On 'Greenfields,' Barry Gibb Takes The Bee Gees' Legacy To Nashville

Jan 8, 2021
Originally published on January 8, 2021 10:01 am

In more than four decades of music, Barry Gibb and his brothers Robin and Maurice created almost too many hits to count as the pop powerhouse the Bee Gees. Today, at 74, Barry is the last living Gibb brother, and has continued on as a solo artist. If you've only ever associated his name with the disco era, his new album may surprise you: It turns out that the musician, who emigrated from the U.K. to Australia when he and his brothers were kids, has always been a big fan of American country music.

"Since I was about 9 or 10 years old," Gibb says, "it was really in my system and it never left. Bluegrass music and country music is really what I care about more than anything else. Once all my brothers were no longer with me, once I was alone, I was able to focus on, 'Well, what's my passion?' "

When his son introduced him to the music of country star Chris Stapleton, Gibb decided to take a chance. He reached out to Stapleton's producer, Dave Cobb, about potentially making a record together — and discovered the latter was a major Bee Gees fan. The result, out Nov. 6, is the new album Greenfields: The Gibb Brothers' Songbook Vol. 1, a collection of Bee Gees songs reworked as duets with some of the biggest names in Nashville, including Dolly Parton and Jason Isbell.

Gibb spoke with NPR's Rachel Martin about turning toward his passion, missing his brothers and creating a new life for their discography. Hear the radio version at the audio link, and read on for an edited transcript.

This interview has been edited for length and clarity.


Rachel Martin: How is it that you have never recorded a country album of your own until now?

Barry Gibb: I didn't have that sense of belonging. You know how it is in Nashville; it's a pretty closed circle, if you like. And it's a hard place to penetrate even if you love the music and you want to be there.

That's a little crazy for me to think about. You're one of the Bee Gees; how could you feel out of place anywhere?

The same for everybody — if you walk into another realm of music, you have to work pretty hard to be accepted.

And Dave Cobb, he's the real deal, right? Was there any part of you that thought, "Maybe he won't be interested in making an album with me?"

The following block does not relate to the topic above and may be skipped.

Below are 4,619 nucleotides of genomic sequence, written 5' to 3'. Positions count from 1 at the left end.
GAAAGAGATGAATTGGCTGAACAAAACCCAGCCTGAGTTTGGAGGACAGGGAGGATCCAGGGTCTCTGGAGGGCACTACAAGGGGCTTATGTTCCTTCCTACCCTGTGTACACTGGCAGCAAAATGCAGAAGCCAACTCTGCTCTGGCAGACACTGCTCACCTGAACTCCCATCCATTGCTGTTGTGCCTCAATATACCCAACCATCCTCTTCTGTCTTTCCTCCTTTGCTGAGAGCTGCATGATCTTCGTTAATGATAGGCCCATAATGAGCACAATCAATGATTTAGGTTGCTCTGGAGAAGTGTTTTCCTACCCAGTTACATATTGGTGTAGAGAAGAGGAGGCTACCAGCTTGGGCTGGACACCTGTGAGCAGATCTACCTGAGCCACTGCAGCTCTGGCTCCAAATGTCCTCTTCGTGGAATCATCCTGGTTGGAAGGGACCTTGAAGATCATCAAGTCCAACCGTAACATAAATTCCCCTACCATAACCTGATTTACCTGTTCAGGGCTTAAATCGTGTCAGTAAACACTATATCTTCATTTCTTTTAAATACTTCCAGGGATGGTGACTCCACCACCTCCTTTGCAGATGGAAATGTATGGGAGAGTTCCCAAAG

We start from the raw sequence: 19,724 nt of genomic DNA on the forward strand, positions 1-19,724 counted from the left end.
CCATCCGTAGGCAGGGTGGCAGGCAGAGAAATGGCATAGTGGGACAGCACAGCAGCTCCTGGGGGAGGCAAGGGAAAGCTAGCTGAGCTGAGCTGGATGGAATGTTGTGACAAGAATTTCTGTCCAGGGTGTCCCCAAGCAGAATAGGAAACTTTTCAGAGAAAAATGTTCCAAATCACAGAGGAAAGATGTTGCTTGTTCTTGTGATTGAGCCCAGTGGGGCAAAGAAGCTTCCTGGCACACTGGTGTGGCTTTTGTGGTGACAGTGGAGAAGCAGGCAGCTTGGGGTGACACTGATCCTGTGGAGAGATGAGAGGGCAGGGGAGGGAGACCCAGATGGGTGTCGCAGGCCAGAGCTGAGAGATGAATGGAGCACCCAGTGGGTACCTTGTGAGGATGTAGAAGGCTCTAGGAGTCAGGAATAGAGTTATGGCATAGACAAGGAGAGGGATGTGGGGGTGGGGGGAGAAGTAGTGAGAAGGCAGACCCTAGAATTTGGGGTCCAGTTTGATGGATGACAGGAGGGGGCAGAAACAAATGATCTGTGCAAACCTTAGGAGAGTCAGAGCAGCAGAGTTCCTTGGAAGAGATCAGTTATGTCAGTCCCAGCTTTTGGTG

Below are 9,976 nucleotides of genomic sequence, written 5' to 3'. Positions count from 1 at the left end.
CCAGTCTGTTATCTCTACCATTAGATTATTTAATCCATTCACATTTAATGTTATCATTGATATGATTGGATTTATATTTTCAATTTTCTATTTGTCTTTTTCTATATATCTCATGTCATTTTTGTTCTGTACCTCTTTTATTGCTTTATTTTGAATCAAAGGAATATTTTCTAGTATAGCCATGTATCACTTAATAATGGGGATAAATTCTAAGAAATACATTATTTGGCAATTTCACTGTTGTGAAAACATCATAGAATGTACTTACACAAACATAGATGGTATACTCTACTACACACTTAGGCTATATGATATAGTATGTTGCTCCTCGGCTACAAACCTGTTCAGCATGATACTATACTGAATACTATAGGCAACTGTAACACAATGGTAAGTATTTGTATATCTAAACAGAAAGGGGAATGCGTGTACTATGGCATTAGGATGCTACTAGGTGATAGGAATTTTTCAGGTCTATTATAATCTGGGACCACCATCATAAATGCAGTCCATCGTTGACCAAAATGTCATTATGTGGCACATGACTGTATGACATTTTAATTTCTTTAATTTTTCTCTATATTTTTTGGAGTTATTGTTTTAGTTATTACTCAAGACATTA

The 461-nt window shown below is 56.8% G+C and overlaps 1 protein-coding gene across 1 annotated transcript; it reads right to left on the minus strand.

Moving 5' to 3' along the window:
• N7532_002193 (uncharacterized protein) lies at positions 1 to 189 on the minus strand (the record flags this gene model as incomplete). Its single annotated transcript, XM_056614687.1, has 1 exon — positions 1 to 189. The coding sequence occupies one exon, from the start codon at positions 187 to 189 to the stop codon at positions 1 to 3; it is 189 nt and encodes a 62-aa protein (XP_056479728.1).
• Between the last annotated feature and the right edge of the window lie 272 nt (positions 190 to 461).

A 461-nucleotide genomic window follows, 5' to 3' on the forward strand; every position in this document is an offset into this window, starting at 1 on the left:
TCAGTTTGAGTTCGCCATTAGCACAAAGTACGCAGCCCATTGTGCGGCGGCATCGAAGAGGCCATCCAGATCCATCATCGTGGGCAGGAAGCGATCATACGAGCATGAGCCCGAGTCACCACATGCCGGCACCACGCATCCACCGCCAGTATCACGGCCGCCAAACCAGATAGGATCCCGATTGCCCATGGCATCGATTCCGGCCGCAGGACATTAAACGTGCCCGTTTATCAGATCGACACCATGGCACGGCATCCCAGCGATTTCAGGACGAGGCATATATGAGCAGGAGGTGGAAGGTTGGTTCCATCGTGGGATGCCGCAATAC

I thought Dave wouldn't be interested, [but he] said he wanted to do it. Dave came here to Miami, and we sat and listened to tracks that might appeal to him that'd never been recorded. I didn't go into this think they were going to be literally duets. I was hoping to get these country stars to just sing one of our songs.

Oh, you didn't think you were going to sing along?

I thought, maybe a cameo. Or maybe I'd pop in here or there. Dave will tell you I'm an angler: If I don't have to be involved, I won't be. But he called me!

YouTube

You did a couple of songs from the Saturday Night Fever soundtrack on this record.

"How Deep Is Your Love," yeah.

Can I ask you to take a step back and think about the evolution of the music you made with your brothers, and its resonance here in this country in particular? People who know your story know that there was a massive backlash to the music of the disco era.

I think that was a mistake on the part of the industry. There was something very beautiful and rhythmic about all that music in the late '70s, and for the life of me, I have no idea why anyone thought it should be censored, which it was. But it was a project — a bit like making a film. You become a character and you try to fit in with the soundtrack. ... But reinventing yourself is, to me, the greatest fun of all.

On this album, are there songs that you attach to specific memories of your brothers?

Oh yeah, "Butterfly." I remember us recording "Butterfly" in 1966. It was one of the songs that we loved, that nobody really heard. So that was a magic moment.

I guess I'm wondering about the loss you must have felt for, literally, the sound of your brothers' voices. When you're singing a three-part harmony, it's like you can feel the vibrations of those other people: in your body, in your head. Tt becomes part of your own instrument. I wonder if you miss that.

Of course I do. We spent over 40 years around one microphone; how do you ever get past that? You don't. But if I get the opportunity to be onstage, as far as I can tell, they're right there with me. I can still smell the cologne that Maurice used. When you're around one microphone, there are things you just never forget.

But I imagine it's so cool to have these bright talents in Nashville taking those songs that you made with your brothers and giving them a new life, maybe a new audience.

That's the mission for me. It's not about me, it's not about the Bee Gees. It's just about those songs and how special they are to me. I want people to go on remembering them, and this was a way to do that.

Copyright 2021 NPR. To see more, visit https://www.npr.org.

(SOUNDBITE OF BEE GEES SONG, "STAYIN' ALIVE")

RACHEL MARTIN, HOST:

OK, let's do this.

(SOUNDBITE OF SONG, "STAYIN' ALIVE")

BEE GEES: (Singing) Well, you can tell by the way I use my walk I'm a woman's man, no time to talk.

MARTIN: Man, I love the Bee Gees. The singer here, of course, is Barry Gibb, with his brothers Robin and Maurice. In their more than four decades of music, they wrote almost too many hits to count. But for many of us, there is nothing more Bee Gees than this.

(SOUNDBITE OF SONG, "STAYIN' ALIVE")

BEE GEES: (Singing) Stayin' alive.

MARTIN: Today, Barry Gibb is 74. He's a solo artist and the last living Gibb brother. And if you associate him with disco, his new record might surprise you. Barry Gibb has gone country. His album is a collection of Bee Gees songs reworked as duets with some of the biggest stars in Nashville. Here's him singing with Dolly Parton.

(SOUNDBITE OF SONG, "WORDS")

BARRY GIBB AND DOLLY PARTON: (Singing) You think that I don't even mean a single word I say.

MARTIN: Gibb and his family emigrated from the U.K. to Australia when he and his brothers were kids. And turns out this Australian pop star is a lifelong country music fan.

GIBB AND PARTON: Oh, yeah, since I was about 9 or 10 years old, it was really in my system, and it never left. So bluegrass music and country music is really what I care about more than anything else.